How Liquidity Affects Book Value and Market Value of an Asset
Liquidity and Value
Financial statements provide snapshot summaries of a company’s financial position. This snapshot is always from a historical perspective because even by the time the statements are published, market conditions and other factors have changed the value of the company. Liquidity is just another factor that affects the discrepancy between the book value and market value of a firm’s assets.
Liquidity refers to the ability of an asset to be sold quickly with minimal loss of value. Assets that are highly liquid, like short-term investments, can be bought and sold with relatively few transaction costs. Less liquid assets such as investments in plant and equipment command higher transaction costs making them less valuable. In other words, investment in plant and equipment are more difficult to turn into cash. Cash is considered the most liquid asset because it is the one asset that allows a company to realize its full value. Cash can be exchanged quickly and easily for any other asset. In fact, cash is so liquid, that it is generally considered to be liquidity itself within a one-currency economic system. Some problems do occur, however, when economic systems with different currencies interact. The threats and risk associated with currency exchanges do create some friction reducing the ability of an investor to assume that cash always a perfect measure of liquidity.
Liquidity of an asset can also be determined by its value to others. An automobile is useful to many other entities including individuals, small businesses, and corporations. However, a proprietary vehicle, one for transporting satellites, for example, is only useful to a few other entities. The ability to sell a satellite-transportation vehicle is much more difficult than a general-purpose car. Consequently, the book value of a vehicle doesn’t give any indication of the asset’s liquidity.
Were a company to find itself in financial distress, the ability to turn assets into cash quickly to cover current liabilities may mean the difference between survival and bankruptcy. All things being equal, a company with highly liquid assets is worth more than a company with less liquid assets because of the risk associated with being able to raise capital in times of economic hardship. The transaction costs of turning less liquid assets into cash may even put the company into a worse situation precluding the attempt to become liquid.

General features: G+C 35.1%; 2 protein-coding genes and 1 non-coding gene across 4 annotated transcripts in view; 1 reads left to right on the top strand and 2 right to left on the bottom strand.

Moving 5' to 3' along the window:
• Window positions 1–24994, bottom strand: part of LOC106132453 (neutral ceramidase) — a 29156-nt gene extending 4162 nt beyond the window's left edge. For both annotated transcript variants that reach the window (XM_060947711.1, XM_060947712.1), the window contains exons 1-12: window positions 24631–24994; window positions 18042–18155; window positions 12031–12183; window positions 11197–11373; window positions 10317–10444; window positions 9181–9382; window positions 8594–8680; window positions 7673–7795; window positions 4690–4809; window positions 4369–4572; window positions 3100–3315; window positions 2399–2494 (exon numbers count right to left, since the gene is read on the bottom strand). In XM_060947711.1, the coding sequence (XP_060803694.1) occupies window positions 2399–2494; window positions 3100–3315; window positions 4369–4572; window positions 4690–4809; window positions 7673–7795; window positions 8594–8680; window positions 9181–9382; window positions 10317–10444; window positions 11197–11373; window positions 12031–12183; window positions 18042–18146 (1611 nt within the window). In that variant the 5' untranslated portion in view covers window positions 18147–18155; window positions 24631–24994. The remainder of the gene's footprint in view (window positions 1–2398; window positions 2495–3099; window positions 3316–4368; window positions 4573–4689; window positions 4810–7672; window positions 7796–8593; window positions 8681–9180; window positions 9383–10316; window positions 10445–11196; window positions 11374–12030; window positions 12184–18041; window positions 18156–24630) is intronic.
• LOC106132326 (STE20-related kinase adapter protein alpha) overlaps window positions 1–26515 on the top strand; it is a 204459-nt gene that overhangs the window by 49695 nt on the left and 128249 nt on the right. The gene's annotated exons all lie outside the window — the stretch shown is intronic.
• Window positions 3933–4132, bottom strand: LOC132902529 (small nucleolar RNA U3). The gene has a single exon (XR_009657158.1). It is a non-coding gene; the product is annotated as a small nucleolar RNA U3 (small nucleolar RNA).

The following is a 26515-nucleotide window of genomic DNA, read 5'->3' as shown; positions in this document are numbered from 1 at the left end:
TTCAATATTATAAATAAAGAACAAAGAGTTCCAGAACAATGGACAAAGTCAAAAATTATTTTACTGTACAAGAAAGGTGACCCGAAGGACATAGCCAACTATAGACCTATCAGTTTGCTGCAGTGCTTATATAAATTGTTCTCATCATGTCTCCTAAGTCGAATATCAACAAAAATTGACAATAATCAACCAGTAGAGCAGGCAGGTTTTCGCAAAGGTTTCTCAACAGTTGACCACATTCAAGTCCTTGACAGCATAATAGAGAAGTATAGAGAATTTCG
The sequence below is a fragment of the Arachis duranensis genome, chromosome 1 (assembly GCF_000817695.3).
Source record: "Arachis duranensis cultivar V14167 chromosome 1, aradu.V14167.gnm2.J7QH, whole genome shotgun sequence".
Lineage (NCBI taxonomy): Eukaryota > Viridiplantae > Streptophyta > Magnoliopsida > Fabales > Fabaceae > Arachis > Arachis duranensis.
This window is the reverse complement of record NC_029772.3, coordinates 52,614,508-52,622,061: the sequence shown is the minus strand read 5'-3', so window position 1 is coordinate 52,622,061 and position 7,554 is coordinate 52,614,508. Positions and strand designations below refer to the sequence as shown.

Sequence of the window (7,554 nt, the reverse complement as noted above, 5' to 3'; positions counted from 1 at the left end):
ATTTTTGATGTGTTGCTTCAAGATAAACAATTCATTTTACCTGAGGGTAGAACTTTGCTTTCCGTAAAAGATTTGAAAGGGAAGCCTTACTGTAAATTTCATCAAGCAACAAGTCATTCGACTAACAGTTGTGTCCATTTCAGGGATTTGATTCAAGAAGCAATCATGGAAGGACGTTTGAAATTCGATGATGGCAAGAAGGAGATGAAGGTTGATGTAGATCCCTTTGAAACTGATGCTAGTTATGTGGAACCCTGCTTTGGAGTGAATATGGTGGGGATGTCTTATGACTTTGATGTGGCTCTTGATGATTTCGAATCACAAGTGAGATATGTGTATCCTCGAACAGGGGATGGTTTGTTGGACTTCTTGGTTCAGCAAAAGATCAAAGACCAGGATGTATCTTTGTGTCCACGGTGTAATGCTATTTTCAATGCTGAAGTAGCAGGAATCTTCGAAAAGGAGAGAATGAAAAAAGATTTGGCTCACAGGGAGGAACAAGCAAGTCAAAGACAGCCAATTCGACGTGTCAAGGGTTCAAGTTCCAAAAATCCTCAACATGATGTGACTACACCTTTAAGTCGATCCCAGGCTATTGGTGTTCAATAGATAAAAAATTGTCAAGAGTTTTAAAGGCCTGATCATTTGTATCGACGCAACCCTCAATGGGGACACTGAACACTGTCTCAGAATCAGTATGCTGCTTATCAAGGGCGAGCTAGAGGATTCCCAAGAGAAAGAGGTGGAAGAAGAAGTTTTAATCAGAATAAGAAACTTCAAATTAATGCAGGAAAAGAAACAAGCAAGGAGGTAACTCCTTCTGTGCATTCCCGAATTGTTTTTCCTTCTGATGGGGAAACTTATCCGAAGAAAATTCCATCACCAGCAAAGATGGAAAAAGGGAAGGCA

Wise investors know that asset liquidity is an important factor when valuing a company. Less liquid assets mean higher risk for stockholders and the price of stock will reflect this higher risk because of the Theory of Market Efficiency. Whenever an investor values a company’s assets, the historical perspective of the company’s financial statements must be understood to avoid incorrect valuation.
This post is part of the series: Accounting Statements as Historical Documents: Important Issues for Investors
Financial statements are nothing more than historical documents that show what a company once looked like at some time in the past. They do not indicate any information about actual cash flows or the value of assets and liabilities that still appear on the company’s books.
- Time Since Acquisition as a Factor Affecting Book and Market Value of a Company
- How Inflation Affects the Market Value and Book Value of Assets
- How Liquidity Affects Market Value and Book Value of an Investment
- How Investors View the Differences between Tangible and Intangible Assets
- Equity and Market Value: How Much is a Company Worth to an Investor?